Finding success out of failure

I shouldn’t be the one writing this. 

I was going to build a unicorn. I was going to build a company that would transform an industry and make a dent in the universe. I was going to be approached by a buyer with deep pockets and receive an offer (in USD, of course) I couldn’t refuse. I was going to be heralded as one of Canada’s best entrepreneurs.

But life isn’t about what should or shouldn’t happen. It’s about what happens. 

What happened was I built a shitty startup.

It was a slow growth startup.
It was a fake-it-until-you-make-it startup.

It was an always-in-search-of-product-market-fit startup.

Upon reflection, I don’t know if it was always a shitty startup, or if it was a good startup that just turned shitty. But the truth is it doesn’t matter. What matters is it never became the company I had set out to build at the start. Even though my team and I had brought an idea to life, launched a product to the world and built a small breakeven company with loyal customers, it was never a success to me.

I had failed. I had failed my team. I had failed my family. I had failed my investors.

In fact, this feeling of failure quickly became my obsession. It took over my thoughts, my emotions and many of my waking hours. It caused panic attacks and health concerns. It nearly ruined me. 

But then it didn’t. 

In November 2020, I sold my shitty startup. 

Despite the business being nearly destroyed by the impacts of COVID-19 (we had built a corporate entertainment platform, and corporate entertainment does not boom in a pandemic), I dug in, did the work, ran a process and found a willing buyer to acquire the business.

You can call this type of sale a micro exit, an acquire-hire, a soft landing or whatever you’d like. Truth be told, I don’t care what you call it. Selling my startup was an incredible life-changing experience. It was also one of the hardest things I have ever had to do. Even though the journey was difficult and the company never achieved the heights I envisioned upon launch, selling the business was still a great outcome given where we were at our lowest point. 

And so, in failure I was able to find a path to success. I was able to find an outcome that I could be proud of. Not because one presented itself to me, but because I put in the work and had the determination to forge the path myself.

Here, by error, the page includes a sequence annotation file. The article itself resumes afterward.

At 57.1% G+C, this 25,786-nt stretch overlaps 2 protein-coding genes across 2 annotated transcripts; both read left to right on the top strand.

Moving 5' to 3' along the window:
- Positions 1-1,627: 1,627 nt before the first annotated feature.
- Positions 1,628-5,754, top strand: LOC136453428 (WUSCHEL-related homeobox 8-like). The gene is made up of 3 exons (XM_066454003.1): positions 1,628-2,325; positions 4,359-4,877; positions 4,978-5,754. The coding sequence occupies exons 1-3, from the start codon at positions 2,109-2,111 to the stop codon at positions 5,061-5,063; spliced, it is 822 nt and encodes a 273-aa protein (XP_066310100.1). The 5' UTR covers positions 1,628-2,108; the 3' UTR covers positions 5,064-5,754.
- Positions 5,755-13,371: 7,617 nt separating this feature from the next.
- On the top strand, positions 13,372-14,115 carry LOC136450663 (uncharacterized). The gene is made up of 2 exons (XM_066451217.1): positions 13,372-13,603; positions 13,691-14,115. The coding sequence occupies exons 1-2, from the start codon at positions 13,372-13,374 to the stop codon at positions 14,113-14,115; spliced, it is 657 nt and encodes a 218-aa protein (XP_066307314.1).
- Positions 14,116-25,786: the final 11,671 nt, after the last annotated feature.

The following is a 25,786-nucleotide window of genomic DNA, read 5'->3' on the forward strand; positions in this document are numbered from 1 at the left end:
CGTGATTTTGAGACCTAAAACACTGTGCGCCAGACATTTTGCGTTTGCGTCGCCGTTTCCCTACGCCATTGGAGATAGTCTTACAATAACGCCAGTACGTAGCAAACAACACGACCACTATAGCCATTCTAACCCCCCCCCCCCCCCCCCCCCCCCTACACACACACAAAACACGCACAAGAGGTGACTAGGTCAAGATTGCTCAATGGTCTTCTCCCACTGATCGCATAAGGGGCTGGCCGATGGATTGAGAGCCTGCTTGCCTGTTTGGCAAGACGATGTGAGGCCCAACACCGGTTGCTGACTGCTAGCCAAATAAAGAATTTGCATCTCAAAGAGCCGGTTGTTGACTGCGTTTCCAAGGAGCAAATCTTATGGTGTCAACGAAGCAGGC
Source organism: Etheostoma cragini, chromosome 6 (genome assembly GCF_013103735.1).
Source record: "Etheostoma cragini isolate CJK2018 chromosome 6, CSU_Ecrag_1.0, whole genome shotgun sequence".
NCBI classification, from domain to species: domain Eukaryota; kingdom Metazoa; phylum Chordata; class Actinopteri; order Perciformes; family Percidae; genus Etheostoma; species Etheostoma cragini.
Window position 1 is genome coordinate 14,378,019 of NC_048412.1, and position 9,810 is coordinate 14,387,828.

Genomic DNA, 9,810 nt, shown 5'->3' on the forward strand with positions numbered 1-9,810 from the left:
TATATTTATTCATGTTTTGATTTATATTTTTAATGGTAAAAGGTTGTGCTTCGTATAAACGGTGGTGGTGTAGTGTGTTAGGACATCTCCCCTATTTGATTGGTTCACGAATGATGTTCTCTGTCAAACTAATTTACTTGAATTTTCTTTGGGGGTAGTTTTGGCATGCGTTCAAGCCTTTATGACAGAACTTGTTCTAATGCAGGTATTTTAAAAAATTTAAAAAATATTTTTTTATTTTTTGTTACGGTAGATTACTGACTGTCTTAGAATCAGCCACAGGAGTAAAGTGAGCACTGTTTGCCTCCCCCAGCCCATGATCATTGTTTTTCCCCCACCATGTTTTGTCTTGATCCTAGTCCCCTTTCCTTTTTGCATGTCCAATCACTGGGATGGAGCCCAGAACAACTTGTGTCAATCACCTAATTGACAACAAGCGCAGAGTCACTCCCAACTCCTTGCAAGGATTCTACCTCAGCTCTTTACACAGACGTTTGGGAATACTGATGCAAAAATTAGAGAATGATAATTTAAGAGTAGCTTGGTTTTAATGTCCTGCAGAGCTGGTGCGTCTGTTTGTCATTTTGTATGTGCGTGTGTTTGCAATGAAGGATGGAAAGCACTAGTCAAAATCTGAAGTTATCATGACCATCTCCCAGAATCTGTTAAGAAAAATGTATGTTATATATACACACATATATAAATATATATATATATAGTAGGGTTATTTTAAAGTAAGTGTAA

I believe my journey of finding success out of failure and, more specifically, running a process to sell my startup is a story worth sharing. Not because it’s remarkable or spectacular. It’s worth sharing because it’s a very common journey that many founders go through—but don’t often talk about.

In fact, over the last two years, I’ve spoken to nearly a dozen founders who have had “micro-exits” and journeys similar to my own. They built businesses that never really took off, faced significant challenges, but still found a way to sell the business before it destroyed them. Even though statistically more founders end up with these types of businesses than unicorns, these founders haven’t shared the details with many people. Why? Because failing hurts. Because shame is powerful. Because posturing and hiding behind a “we’ve been acquired” headline is easier than telling the nuanced truth.

I think it’s important to share these stories. That’s why I created this content series. This content series is based on my experience and the experiences of other founders who found some light in the darkness. This content series is for founders who have built something, but know their business isn’t going to be great. It’s for the tired, the realists and the ones looking to get out of a less-than-ideal situation and find the best path forward. This content series isn’t for you if you’re still building a unicorn—I have nothing to offer you and wish you all the best with that. 🙂

My goal with this content series is to be as honest as possible about the challenges with our startup, and to share stories, tactics and tools that could help you find your path to success through failure. Like the scene with Andy Dufresne, played by Tim Robbins in The Shawshank Redemption, crawling through a sewer pipe to finally escape from prison, I had to go through failures to reach the successes I’ve had today. Hopefully my story can ease your journey so it can be slightly less, well, shitty. 

Other articles in this series: